Next year, I’m hoping to have a translation of the Middle English verse Life of St. Æthelwold done for his day. As I assume I won’t find a publisher in a journal for that one, I’ll likely publish it here. Stay tuned.

Anyhow, for today, here’s my translation of a collect for Æthelwold’s feast, found in Alencon Bibl. mun. 14 and edited in Lapidge and Winterbottom, The Life of St. Æthelwold, p. cxv:

Deus, qui preclari sideris sancti pontificis Adeluuoldi illustratione nouam populis Anglorum tribuisti lucem hodierna die clarescere, tuam suppliciter imploramus clementiam ut cuius magisterio totius religionis documenta cognouimus illius et exemplis informemur et patrociniis adiuuemur. Per [Dominum nostrum Christum. Amen.]

O God, who by the illumination of the bright star of the bishop Æthelwold have today made a new light to shine upon the English people, we humbly implore your mercy that we might be formed by the example and aided by the protection of him by whose teaching we have found the model of all religious observance. Thru [Christ our Lord. Amen.]

A happy St. Æthelwold’s Day to all!

Celebrating the Unity of East and West in New Essay in Benedictine Magazine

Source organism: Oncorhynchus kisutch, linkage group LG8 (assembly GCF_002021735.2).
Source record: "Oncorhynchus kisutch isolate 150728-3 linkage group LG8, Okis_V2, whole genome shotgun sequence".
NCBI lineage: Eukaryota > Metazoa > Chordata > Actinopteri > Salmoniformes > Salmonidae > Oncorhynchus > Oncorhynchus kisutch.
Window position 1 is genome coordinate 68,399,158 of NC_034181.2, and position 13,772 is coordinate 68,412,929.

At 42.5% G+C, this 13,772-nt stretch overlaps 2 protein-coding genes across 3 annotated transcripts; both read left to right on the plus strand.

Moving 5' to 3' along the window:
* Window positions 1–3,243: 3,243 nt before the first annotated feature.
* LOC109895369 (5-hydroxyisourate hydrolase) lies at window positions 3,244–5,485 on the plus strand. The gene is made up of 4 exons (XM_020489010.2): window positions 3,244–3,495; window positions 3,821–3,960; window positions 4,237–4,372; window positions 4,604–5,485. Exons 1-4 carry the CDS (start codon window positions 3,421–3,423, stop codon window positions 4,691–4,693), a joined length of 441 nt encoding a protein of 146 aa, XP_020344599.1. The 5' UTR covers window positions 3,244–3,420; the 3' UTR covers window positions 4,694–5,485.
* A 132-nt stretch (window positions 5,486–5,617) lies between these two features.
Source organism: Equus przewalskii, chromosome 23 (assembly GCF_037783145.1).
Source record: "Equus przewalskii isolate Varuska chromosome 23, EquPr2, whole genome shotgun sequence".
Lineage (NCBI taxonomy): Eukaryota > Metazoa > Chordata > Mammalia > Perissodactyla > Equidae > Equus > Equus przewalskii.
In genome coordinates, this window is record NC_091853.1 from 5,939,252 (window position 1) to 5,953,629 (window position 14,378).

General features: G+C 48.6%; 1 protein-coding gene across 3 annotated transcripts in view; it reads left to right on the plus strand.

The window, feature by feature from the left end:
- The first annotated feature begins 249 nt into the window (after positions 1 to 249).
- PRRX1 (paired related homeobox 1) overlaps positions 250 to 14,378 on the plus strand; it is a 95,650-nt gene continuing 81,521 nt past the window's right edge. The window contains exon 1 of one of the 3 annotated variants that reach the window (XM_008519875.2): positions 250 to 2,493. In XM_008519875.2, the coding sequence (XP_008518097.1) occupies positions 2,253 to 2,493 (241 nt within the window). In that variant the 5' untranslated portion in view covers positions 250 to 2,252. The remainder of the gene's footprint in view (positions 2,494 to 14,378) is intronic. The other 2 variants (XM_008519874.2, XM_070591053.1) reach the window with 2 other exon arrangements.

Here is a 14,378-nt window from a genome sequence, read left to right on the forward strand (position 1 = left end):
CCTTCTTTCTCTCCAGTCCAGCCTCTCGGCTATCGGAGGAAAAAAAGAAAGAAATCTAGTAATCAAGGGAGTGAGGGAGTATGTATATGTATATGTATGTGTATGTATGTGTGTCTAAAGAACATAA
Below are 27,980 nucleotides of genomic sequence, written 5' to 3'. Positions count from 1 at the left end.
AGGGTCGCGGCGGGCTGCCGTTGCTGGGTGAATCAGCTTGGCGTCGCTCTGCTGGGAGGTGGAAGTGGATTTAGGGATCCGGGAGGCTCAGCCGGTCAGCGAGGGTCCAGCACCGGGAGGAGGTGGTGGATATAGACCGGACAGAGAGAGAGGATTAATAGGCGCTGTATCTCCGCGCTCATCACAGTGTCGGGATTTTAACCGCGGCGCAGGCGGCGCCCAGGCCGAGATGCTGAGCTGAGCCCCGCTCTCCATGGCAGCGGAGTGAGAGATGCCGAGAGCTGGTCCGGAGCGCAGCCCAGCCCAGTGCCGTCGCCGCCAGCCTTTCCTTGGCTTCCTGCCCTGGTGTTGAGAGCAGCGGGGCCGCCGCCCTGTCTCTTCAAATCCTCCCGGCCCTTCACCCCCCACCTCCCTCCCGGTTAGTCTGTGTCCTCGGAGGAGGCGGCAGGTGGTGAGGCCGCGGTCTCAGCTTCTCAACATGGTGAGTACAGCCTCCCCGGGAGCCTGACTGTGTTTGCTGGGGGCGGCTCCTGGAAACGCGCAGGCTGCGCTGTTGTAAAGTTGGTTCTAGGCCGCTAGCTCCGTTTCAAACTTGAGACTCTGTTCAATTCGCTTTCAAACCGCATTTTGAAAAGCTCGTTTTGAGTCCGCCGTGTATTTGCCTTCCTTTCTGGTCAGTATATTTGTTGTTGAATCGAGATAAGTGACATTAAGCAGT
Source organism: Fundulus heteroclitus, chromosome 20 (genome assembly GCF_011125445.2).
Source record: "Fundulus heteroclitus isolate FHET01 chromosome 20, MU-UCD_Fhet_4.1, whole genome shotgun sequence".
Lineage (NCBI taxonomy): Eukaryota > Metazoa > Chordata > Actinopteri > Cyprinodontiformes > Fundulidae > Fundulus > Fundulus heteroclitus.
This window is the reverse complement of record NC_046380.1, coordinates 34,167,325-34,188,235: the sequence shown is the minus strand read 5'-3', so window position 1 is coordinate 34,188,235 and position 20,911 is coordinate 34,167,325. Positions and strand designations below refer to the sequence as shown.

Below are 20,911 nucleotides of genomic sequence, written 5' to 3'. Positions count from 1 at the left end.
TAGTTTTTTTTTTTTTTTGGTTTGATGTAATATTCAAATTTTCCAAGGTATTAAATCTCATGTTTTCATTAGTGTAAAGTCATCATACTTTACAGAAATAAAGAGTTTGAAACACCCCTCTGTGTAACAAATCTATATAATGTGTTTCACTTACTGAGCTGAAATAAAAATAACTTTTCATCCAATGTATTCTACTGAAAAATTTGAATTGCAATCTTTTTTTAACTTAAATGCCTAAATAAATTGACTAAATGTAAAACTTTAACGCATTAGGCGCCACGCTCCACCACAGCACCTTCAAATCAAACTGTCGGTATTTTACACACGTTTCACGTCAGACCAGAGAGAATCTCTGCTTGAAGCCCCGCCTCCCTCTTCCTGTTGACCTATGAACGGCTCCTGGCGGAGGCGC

I have an enduring appreciation for all the spiritual and religious traditions of humanity, and within the Church I am particularly enthusiastic about the witness to unity that the full communion of the Latin Catholic Church and the twenty-three Eastern Catholic Churches (all twenty-four being sui iuris Churches in communion with the bishop of Rome) share.

The extensive diversity on the surface (of liturgical form, spiritual culture, and secular culture and language), attended by the willingness and desire to share in the most profound depths of sacred ritual (most especially the Eucharist) point up just how much we can be united within our very real differences.

In one specific and practical example, I address the fruits of this communion in a new article published by Spirit & Life, the magazine put out by the congregation of Benedictine sisters with whom I am an oblate. You can read the full essay here.